How Triberr Turned Me into a Zombie (and it may not be what you think)

Oh, Triberr. I had such high hopes for this blogging tool when I first looked into joining.

I compiled a list of links to people talking about Triberr on the BlogWorld blog earlier this year. Lots of people weighed in with their opinions, and Triberr’s founders stopped by to say thank you, which was really nice. Still, I hadn’t tried the platform myself. I wanted to wait and use it with this blog, when I started in on October 1. So I waited to sign up.

In the meantime, I watched what other people were doing and learned a bit about how Triberr works. If you don’t have experience with this platform, let me give you the quick-and-dirty rundown:

Triberr is invite-only. When someone invites you to join their tribe, you can sign up and link to your RSS feed. Every time someone in your tribe updates their blog, everyone else see it in their queue to tweet out. Some people tweet automatically. Others manually review posts and decide whether or not they want to tweet. The concept is to build your tribe with people who produce awesome content that you’ll likely want to tweet anyway.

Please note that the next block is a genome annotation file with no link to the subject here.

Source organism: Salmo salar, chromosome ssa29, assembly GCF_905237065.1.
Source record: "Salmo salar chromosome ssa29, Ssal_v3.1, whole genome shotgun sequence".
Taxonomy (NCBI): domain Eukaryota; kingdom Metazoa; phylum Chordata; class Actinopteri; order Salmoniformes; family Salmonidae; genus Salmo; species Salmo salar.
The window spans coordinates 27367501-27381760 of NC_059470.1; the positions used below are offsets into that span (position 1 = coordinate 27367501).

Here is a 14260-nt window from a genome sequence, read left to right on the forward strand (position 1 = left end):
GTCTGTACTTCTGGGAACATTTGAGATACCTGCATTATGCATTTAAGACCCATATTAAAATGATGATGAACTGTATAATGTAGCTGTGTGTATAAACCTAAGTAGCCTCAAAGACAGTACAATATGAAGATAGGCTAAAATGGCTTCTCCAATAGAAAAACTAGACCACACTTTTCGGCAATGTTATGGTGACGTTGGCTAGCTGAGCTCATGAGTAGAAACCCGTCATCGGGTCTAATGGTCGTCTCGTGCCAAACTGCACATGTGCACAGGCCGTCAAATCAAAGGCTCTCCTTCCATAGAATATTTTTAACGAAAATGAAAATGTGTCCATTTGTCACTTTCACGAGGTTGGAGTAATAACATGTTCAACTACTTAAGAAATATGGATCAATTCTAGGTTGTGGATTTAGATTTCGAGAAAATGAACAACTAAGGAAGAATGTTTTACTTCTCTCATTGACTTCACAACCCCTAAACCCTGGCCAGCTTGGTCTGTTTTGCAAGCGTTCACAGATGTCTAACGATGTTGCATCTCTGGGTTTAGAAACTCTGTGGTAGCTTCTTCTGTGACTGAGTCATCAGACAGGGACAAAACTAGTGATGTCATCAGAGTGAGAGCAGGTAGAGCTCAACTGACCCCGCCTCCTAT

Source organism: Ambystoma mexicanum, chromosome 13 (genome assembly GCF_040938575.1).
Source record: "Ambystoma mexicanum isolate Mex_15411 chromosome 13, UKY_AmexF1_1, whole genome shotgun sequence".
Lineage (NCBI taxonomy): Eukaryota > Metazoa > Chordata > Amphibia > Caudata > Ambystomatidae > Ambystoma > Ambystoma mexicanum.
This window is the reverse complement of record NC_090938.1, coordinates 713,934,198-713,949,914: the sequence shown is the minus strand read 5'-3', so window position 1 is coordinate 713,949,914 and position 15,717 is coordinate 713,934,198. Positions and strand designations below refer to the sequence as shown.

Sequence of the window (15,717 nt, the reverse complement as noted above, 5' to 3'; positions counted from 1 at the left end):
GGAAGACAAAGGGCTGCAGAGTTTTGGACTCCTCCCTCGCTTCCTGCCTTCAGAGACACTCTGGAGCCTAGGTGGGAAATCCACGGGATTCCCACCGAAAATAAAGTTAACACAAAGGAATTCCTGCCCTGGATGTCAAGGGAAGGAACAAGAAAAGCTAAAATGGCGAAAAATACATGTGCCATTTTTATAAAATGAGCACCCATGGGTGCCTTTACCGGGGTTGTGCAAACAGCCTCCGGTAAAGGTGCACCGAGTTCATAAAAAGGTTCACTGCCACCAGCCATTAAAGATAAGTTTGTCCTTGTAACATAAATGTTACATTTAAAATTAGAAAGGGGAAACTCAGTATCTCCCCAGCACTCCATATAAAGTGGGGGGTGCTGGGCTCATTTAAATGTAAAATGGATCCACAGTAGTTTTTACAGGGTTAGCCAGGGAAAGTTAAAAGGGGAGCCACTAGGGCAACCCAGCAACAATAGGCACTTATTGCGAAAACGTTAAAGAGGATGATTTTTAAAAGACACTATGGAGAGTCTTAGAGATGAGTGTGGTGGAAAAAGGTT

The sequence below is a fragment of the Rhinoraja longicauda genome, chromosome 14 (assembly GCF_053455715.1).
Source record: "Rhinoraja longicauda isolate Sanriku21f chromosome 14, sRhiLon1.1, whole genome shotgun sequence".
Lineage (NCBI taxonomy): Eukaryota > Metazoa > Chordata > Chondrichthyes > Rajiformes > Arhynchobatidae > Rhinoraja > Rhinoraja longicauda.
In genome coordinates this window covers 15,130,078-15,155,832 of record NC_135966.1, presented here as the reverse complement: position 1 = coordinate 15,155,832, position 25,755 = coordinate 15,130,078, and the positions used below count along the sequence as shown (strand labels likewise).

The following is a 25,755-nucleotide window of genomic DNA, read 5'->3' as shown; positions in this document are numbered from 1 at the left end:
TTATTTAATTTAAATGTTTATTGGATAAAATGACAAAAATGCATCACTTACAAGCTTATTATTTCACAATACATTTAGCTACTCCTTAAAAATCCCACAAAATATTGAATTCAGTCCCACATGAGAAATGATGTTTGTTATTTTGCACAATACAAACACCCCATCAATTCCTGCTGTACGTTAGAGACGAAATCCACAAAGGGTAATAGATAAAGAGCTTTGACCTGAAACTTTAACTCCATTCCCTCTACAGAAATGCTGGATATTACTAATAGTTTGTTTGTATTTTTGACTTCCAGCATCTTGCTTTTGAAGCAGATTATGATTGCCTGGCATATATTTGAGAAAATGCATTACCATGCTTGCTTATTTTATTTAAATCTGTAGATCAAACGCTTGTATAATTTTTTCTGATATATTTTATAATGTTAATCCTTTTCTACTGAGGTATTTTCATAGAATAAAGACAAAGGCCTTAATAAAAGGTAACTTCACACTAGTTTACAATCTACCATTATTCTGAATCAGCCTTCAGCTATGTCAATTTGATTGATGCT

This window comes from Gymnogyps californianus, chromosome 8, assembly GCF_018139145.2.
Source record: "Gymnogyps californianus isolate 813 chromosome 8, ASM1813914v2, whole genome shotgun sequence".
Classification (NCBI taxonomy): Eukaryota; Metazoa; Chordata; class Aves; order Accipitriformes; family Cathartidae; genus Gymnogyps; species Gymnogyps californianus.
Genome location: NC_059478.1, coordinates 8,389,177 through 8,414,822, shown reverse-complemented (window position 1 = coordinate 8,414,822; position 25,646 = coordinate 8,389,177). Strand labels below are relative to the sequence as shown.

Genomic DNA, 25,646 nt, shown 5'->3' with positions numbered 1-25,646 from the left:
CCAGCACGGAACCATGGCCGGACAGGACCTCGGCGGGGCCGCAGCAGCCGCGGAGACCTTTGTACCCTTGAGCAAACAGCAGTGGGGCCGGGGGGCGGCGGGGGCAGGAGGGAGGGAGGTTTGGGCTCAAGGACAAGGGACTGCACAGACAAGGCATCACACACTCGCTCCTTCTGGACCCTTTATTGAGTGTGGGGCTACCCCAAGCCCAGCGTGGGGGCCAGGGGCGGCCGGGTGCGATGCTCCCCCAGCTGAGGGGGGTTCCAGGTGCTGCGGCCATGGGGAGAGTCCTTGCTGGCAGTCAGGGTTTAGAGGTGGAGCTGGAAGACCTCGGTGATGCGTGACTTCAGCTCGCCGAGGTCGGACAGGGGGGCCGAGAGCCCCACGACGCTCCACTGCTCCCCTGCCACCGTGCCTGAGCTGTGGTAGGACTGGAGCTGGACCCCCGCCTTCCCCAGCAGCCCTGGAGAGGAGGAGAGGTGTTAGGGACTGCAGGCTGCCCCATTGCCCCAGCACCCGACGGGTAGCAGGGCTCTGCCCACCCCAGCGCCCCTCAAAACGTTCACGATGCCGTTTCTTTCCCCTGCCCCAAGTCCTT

The majority of the negative reviews I’ve seen about Triberr have all been against the automation of tweets. I actually don’t think automation is a bad thing in some cases, and this is definitely one of them. The manual setting allows you to avoid tweeting out lots of stuff that isn’t relevant to your readers, but the entire concept of choosing who’s in your tribe very carefully should make automation ideal. If I tweet out your links every day anyway, what does it matter if I do it manually or Triberr does it for me?

So in other words, the automation of Triberr isn’t what turned me into a zombie. I can respect the opinions of people who hate automation, but I personally don’t.

What concerns me more is the stupid process of getting involved in the first place. I have a real problem with Triberr’s policies for newbies, to the point where I quit today after spending several hours yesterday trying to make sense of the platform. Triberr turned me into a zombie with it’s invite system, and while I wish it’s founders and users the best, I definitely won’t be going back under the current policies.

So here’s a run-down of the problem:

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